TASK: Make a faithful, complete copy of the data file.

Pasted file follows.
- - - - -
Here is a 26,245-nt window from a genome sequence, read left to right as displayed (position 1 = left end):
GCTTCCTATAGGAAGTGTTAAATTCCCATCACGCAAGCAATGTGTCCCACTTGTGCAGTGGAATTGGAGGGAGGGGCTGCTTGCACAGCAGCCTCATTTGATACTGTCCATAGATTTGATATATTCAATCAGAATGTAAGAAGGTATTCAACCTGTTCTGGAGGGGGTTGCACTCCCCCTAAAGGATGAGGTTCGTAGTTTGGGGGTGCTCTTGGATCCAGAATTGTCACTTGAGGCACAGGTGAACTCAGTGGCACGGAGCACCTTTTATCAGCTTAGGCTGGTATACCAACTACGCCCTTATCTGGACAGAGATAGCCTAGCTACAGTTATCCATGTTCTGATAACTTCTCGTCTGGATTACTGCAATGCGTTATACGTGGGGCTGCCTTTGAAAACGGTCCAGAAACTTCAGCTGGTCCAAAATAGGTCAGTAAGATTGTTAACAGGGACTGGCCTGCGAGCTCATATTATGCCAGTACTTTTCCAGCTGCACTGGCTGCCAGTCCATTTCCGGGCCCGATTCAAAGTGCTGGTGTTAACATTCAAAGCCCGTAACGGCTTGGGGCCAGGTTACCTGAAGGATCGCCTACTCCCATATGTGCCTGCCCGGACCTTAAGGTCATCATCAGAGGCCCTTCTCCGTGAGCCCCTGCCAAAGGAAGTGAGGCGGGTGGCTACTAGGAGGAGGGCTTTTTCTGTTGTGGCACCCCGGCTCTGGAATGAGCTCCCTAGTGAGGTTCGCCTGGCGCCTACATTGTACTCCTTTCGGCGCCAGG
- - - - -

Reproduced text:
Here is a 26,245-nt window from a genome sequence, read left to right as displayed (position 1 = left end):
GCTTCCTATAGGAAGTGTTAAATTCCCATCACGCAAGCAATGTGTCCCACTTGTGCAGTGGAATTGGAGGGAGGGGCTGCTTGCACAGCAGCCTCATTTGATACTGTCCATAGATTTGATATATTCAATCAGAATGTAAGAAGGTATTCAACCTGTTCTGGAGGGGGTTGCACTCCCCCTAAAGGATGAGGTTCGTAGTTTGGGGGTGCTCTTGGATCCAGAATTGTCACTTGAGGCACAGGTGAACTCAGTGGCACGGAGCACCTTTTATCAGCTTAGGCTGGTATACCAACTACGCCCTTATCTGGACAGAGATAGCCTAGCTACAGTTATCCATGTTCTGATAACTTCTCGTCTGGATTACTGCAATGCGTTATACGTGGGGCTGCCTTTGAAAACGGTCCAGAAACTTCAGCTGGTCCAAAATAGGTCAGTAAGATTGTTAACAGGGACTGGCCTGCGAGCTCATATTATGCCAGTACTTTTCCAGCTGCACTGGCTGCCAGTCCATTTCCGGGCCCGATTCAAAGTGCTGGTGTTAACATTCAAAGCCCGTAACGGCTTGGGGCCAGGTTACCTGAAGGATCGCCTACTCCCATATGTGCCTGCCCGGACCTTAAGGTCATCATCAGAGGCCCTTCTCCGTGAGCCCCTGCCAAAGGAAGTGAGGCGGGTGGCTACTAGGAGGAGGGCTTTTTCTGTTGTGGCACCCCGGCTCTGGAATGAGCTCCCTAGTGAGGTTCGCCTGGCGCCTACATTGTACTCCTTTCGGCGCCAGG